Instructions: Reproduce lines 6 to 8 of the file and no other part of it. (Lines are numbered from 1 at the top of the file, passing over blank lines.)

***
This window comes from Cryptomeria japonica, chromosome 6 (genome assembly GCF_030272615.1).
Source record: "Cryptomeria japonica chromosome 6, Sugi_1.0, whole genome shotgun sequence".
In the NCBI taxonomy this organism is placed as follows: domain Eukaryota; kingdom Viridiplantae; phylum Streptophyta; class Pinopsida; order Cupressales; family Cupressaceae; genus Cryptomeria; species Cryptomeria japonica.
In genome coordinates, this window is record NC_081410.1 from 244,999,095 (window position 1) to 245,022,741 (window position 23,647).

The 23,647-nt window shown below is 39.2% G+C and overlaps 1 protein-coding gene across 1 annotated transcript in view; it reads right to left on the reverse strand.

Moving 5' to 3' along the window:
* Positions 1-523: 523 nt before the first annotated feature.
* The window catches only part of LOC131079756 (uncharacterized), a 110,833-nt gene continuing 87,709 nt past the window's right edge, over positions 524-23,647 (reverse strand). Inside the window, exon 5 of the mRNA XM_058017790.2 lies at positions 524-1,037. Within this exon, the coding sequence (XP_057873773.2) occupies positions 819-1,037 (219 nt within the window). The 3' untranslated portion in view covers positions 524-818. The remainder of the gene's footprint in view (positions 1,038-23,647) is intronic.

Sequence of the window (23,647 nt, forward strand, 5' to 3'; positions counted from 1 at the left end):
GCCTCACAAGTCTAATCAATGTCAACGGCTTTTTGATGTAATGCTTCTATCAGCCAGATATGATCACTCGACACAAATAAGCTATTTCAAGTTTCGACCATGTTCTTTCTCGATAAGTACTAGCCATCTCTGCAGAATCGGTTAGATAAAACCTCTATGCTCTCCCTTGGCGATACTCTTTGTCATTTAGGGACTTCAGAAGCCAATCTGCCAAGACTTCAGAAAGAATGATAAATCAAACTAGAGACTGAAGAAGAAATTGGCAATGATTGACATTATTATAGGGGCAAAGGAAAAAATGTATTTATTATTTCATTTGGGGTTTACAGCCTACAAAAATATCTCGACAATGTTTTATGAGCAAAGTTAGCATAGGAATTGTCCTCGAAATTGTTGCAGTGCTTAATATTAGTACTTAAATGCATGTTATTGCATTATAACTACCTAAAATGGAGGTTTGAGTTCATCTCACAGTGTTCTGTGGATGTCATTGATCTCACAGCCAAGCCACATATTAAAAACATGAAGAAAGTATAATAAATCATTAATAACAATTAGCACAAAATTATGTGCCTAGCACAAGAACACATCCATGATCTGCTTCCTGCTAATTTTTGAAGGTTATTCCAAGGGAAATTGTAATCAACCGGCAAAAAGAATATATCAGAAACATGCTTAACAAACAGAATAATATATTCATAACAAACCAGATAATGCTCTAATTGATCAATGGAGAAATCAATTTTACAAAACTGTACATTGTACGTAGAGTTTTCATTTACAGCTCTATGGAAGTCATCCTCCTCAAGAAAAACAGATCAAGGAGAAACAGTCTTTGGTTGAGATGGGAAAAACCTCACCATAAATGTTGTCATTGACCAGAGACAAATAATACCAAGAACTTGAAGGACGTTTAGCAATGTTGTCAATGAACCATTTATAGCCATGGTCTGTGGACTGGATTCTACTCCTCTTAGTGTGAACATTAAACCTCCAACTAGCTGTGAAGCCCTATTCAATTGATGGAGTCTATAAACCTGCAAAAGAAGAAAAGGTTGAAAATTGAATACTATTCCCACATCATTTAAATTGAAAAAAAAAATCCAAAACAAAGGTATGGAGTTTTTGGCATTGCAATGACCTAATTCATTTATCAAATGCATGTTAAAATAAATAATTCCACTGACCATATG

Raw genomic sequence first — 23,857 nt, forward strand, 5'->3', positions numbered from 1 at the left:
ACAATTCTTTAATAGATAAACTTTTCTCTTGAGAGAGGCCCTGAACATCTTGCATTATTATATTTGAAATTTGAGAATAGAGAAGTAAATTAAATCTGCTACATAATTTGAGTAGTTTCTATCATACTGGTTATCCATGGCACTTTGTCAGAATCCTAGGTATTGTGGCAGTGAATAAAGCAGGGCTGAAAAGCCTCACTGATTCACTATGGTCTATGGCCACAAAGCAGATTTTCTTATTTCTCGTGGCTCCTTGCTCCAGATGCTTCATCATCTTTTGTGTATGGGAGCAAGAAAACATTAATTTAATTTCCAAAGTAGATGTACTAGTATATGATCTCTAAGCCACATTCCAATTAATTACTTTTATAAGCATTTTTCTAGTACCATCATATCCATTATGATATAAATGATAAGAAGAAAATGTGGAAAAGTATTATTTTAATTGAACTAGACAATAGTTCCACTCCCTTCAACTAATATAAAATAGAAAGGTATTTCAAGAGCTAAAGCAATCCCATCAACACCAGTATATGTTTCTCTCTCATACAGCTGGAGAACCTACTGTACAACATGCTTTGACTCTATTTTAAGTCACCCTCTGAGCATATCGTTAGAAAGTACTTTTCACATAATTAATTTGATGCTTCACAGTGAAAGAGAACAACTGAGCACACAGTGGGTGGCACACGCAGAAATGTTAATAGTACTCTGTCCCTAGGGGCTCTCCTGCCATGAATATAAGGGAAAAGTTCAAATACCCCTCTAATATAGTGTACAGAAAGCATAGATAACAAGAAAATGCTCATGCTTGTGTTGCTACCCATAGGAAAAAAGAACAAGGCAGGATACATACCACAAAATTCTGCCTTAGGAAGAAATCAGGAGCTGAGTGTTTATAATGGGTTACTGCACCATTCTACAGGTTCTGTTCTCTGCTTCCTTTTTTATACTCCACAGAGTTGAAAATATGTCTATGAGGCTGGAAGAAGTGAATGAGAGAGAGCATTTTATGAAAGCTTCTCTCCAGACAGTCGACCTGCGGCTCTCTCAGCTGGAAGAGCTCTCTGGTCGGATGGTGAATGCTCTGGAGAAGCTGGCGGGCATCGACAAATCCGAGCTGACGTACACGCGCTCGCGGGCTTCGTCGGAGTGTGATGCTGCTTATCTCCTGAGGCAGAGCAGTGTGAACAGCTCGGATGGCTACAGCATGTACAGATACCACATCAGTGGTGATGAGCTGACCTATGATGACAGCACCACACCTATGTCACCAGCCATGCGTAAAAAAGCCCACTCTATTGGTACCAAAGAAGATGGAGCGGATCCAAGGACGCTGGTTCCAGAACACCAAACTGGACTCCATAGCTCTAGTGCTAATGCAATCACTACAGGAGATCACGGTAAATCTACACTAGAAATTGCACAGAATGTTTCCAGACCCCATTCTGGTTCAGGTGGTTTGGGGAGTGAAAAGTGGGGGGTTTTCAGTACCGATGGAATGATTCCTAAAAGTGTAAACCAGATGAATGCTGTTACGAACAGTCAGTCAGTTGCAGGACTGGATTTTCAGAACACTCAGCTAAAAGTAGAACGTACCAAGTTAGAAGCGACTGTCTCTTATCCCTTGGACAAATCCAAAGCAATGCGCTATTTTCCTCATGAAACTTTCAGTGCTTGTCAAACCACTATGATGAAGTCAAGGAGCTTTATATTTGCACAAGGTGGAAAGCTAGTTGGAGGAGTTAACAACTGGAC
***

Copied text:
Moving 5' to 3' along the window:
* Positions 1-523: 523 nt before the first annotated feature.
* The window catches only part of LOC131079756 (uncharacterized), a 110,833-nt gene continuing 87,709 nt past the window's right edge, over positions 524-23,647 (reverse strand). Inside the window, exon 5 of the mRNA XM_058017790.2 lies at positions 524-1,037. Within this exon, the coding sequence (XP_057873773.2) occupies positions 819-1,037 (219 nt within the window). The 3' untranslated portion in view covers positions 524-818. The remainder of the gene's footprint in view (positions 1,038-23,647) is intronic.